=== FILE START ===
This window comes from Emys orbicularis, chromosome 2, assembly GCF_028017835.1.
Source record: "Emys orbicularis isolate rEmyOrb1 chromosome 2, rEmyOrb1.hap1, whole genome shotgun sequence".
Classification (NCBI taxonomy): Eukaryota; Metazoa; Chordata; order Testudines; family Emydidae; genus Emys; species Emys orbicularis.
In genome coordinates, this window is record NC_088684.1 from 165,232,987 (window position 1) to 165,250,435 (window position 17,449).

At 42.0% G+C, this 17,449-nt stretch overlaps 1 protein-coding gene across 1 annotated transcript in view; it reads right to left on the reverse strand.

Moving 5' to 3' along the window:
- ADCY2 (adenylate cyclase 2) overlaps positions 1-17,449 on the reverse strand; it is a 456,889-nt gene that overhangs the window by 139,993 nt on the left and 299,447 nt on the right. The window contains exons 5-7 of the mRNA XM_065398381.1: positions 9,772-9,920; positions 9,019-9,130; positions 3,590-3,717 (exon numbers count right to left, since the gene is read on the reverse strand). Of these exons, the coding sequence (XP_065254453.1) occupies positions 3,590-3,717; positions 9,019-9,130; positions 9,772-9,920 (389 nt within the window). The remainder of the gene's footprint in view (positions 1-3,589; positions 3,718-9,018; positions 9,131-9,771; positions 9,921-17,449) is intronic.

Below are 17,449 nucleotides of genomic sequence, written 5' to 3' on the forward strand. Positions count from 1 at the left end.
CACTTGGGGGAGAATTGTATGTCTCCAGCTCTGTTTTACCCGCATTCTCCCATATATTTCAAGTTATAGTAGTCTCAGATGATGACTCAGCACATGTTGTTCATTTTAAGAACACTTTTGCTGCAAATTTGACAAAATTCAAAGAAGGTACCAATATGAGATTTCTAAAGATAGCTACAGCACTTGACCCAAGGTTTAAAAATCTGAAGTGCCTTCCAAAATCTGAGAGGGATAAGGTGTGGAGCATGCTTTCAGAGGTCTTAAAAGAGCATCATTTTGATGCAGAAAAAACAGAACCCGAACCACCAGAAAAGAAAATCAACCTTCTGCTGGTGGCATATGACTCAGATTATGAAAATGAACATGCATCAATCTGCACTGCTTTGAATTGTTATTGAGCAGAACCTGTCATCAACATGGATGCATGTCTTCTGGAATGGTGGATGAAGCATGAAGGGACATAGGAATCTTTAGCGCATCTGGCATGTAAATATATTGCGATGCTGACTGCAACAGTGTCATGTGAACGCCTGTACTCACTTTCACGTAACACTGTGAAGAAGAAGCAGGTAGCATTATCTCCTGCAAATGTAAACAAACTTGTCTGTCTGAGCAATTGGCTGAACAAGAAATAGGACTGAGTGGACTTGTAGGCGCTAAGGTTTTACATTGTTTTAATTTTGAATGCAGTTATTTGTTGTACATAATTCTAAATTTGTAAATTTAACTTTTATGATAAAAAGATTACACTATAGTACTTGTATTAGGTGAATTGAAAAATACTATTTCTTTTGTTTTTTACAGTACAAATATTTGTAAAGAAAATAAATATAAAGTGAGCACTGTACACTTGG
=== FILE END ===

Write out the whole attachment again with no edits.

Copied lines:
This window comes from Emys orbicularis, chromosome 2, assembly GCF_028017835.1.
Source record: "Emys orbicularis isolate rEmyOrb1 chromosome 2, rEmyOrb1.hap1, whole genome shotgun sequence".
Classification (NCBI taxonomy): Eukaryota; Metazoa; Chordata; order Testudines; family Emydidae; genus Emys; species Emys orbicularis.
In genome coordinates, this window is record NC_088684.1 from 165,232,987 (window position 1) to 165,250,435 (window position 17,449).

At 42.0% G+C, this 17,449-nt stretch overlaps 1 protein-coding gene across 1 annotated transcript in view; it reads right to left on the reverse strand.

Moving 5' to 3' along the window:
- ADCY2 (adenylate cyclase 2) overlaps positions 1-17,449 on the reverse strand; it is a 456,889-nt gene that overhangs the window by 139,993 nt on the left and 299,447 nt on the right. The window contains exons 5-7 of the mRNA XM_065398381.1: positions 9,772-9,920; positions 9,019-9,130; positions 3,590-3,717 (exon numbers count right to left, since the gene is read on the reverse strand). Of these exons, the coding sequence (XP_065254453.1) occupies positions 3,590-3,717; positions 9,019-9,130; positions 9,772-9,920 (389 nt within the window). The remainder of the gene's footprint in view (positions 1-3,589; positions 3,718-9,018; positions 9,131-9,771; positions 9,921-17,449) is intronic.

Below are 17,449 nucleotides of genomic sequence, written 5' to 3' on the forward strand. Positions count from 1 at the left end.
CACTTGGGGGAGAATTGTATGTCTCCAGCTCTGTTTTACCCGCATTCTCCCATATATTTCAAGTTATAGTAGTCTCAGATGATGACTCAGCACATGTTGTTCATTTTAAGAACACTTTTGCTGCAAATTTGACAAAATTCAAAGAAGGTACCAATATGAGATTTCTAAAGATAGCTACAGCACTTGACCCAAGGTTTAAAAATCTGAAGTGCCTTCCAAAATCTGAGAGGGATAAGGTGTGGAGCATGCTTTCAGAGGTCTTAAAAGAGCATCATTTTGATGCAGAAAAAACAGAACCCGAACCACCAGAAAAGAAAATCAACCTTCTGCTGGTGGCATATGACTCAGATTATGAAAATGAACATGCATCAATCTGCACTGCTTTGAATTGTTATTGAGCAGAACCTGTCATCAACATGGATGCATGTCTTCTGGAATGGTGGATGAAGCATGAAGGGACATAGGAATCTTTAGCGCATCTGGCATGTAAATATATTGCGATGCTGACTGCAACAGTGTCATGTGAACGCCTGTACTCACTTTCACGTAACACTGTGAAGAAGAAGCAGGTAGCATTATCTCCTGCAAATGTAAACAAACTTGTCTGTCTGAGCAATTGGCTGAACAAGAAATAGGACTGAGTGGACTTGTAGGCGCTAAGGTTTTACATTGTTTTAATTTTGAATGCAGTTATTTGTTGTACATAATTCTAAATTTGTAAATTTAACTTTTATGATAAAAAGATTACACTATAGTACTTGTATTAGGTGAATTGAAAAATACTATTTCTTTTGTTTTTTACAGTACAAATATTTGTAAAGAAAATAAATATAAAGTGAGCACTGTACACTTGG